Google Researchers Found 11 Issues With Galaxy S6 Edge Code


Security on mobile devices is a very serious concern as we store all kinds of personal data in our smartphones or tablets. Recently, Android devices were at risk of being hacked because of a vulnerability called Stagefright. This made Google and other OEMs promise timely updates for their devices in order to prevent future attacks. The process updating Android devices or patching the operating system is quite complicated as every manufacturer modifies the source code to customize the user interface and add some extra features, so it's up to them to update their own devices. It gets even more complicated because there are several versions of the same model, so they have to create codes for each of them.

Google's researchers started a competition to understand how much adding these extra codes affect the devices, the ultimate goal is to bring more security to all of Android devices. They chose Samsung's Galaxy S6 Edge as it is a recent high-end model with some popularity. They tried to gain remote access to personal files, gain access to the same personal data by using an app from the Play Store which required no permissions and execute code that could potentially wipe data. This was done over a week and it turns out that this device had 11 issues. An interesting one was the WifiHs20UtilityService path transversal, as it allowed a .zip file to be unzipped and write code in unexpected locations.


The Email client lacks authentication in one intent handler, so a series of intents can cause emails to be forwarded to another account and another issue could let JavaScript be executed in the email client. There were three driver issues and some bugs could grant kernel privileges to some parts. Five memory corruption issues were found regarding Samsung's image processing, and they could be triggered just by downloading an image. SELinux is a defense mechanism activated by default on Android, which made it difficult to investigate certain bugs, but some others managed to disable it. All of the issues were reported to Samsung and the company acted very fast to release a patch in most cases (before 90 days), only three issues will be fixed in November.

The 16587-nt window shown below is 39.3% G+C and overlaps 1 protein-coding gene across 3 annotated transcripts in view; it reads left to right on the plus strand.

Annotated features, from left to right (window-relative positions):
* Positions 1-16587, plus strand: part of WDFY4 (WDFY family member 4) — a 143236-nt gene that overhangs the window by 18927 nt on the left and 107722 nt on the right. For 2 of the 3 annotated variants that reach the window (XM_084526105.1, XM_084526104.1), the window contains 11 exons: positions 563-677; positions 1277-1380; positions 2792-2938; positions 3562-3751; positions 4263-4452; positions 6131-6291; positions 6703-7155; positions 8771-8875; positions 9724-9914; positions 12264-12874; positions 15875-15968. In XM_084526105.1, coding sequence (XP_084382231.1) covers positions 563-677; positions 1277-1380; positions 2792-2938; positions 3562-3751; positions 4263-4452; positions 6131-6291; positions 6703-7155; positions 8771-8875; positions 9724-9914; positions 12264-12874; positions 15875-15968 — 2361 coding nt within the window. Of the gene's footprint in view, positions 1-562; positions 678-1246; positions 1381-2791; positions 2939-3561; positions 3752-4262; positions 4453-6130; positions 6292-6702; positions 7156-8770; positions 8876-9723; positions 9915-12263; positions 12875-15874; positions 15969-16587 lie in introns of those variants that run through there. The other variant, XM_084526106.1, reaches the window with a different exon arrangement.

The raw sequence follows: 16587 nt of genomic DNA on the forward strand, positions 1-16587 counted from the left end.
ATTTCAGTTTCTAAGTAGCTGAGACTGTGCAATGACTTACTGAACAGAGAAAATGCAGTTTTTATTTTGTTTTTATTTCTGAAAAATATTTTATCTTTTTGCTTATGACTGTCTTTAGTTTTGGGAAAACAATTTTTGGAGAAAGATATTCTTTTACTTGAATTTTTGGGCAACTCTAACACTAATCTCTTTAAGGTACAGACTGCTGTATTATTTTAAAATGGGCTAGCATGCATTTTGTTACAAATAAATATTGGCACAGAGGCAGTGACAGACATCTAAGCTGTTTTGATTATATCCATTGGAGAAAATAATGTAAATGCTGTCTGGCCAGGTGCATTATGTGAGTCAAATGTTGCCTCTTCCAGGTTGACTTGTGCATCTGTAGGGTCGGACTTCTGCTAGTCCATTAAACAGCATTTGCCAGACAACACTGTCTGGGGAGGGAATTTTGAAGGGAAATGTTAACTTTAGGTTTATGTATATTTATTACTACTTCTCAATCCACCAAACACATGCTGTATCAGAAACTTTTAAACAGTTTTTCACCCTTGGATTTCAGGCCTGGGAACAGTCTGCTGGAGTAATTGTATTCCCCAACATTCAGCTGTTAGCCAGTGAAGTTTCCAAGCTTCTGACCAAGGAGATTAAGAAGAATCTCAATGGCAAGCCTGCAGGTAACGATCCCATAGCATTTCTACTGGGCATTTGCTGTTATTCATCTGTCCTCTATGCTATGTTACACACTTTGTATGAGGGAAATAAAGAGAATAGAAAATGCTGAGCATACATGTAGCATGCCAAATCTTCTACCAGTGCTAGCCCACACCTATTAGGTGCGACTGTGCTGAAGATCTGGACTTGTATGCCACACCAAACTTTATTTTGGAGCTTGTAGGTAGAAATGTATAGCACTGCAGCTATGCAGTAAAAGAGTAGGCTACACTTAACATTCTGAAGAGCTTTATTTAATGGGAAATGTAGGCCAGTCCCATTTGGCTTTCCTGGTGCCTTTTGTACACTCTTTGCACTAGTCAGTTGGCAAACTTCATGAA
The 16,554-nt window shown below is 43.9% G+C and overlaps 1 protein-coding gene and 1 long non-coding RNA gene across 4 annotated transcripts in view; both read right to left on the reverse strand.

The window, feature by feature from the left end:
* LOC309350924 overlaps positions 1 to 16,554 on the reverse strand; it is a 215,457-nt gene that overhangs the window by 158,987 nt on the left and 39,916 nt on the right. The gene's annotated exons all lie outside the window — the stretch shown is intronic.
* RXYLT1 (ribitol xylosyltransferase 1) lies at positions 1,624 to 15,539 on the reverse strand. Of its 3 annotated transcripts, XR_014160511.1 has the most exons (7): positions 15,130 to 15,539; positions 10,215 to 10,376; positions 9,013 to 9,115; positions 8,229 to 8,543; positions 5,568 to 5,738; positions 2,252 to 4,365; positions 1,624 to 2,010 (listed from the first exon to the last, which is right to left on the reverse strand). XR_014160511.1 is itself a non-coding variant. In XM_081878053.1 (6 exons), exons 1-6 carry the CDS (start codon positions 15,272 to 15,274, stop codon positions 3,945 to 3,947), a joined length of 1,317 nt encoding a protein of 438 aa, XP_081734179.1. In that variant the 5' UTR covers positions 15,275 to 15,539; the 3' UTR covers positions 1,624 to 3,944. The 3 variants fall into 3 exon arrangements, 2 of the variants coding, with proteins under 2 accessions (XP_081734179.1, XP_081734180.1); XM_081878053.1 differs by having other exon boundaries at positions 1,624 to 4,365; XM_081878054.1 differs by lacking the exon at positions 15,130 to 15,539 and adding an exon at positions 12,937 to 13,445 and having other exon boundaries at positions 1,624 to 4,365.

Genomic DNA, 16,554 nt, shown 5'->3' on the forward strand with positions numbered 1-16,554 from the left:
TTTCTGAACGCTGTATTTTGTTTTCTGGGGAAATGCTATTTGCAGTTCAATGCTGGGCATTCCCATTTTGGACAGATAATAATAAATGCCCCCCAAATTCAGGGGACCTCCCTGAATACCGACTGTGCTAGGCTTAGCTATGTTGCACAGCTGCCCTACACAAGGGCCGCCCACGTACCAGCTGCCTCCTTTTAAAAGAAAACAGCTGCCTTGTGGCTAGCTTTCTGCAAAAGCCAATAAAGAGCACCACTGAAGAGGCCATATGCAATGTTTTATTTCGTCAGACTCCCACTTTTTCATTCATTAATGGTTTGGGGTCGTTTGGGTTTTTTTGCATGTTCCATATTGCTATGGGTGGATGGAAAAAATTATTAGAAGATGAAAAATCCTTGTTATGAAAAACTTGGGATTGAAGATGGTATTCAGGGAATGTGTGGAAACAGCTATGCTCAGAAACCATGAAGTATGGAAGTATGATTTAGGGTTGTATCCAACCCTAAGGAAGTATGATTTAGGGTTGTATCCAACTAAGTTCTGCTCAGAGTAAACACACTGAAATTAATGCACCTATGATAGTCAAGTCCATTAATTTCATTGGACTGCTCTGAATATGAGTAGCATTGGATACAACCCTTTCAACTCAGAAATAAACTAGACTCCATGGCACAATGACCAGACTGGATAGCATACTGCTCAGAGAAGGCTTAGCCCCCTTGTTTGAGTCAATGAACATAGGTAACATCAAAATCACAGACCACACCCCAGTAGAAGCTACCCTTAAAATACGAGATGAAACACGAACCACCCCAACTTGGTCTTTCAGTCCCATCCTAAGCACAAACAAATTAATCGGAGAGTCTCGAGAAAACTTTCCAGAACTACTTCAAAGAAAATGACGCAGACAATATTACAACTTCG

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Staff Writer

    I've loved technology ever since I touched a computer and I got to experience the transition to mobile devices which was amazing! I got into Android with the Samsung Galaxy S2 and I currently own a Sony Xperia Z3 and a Nexus 7 because I really like the look of vanilla Android. My interests include movies, music, art and mathematics.

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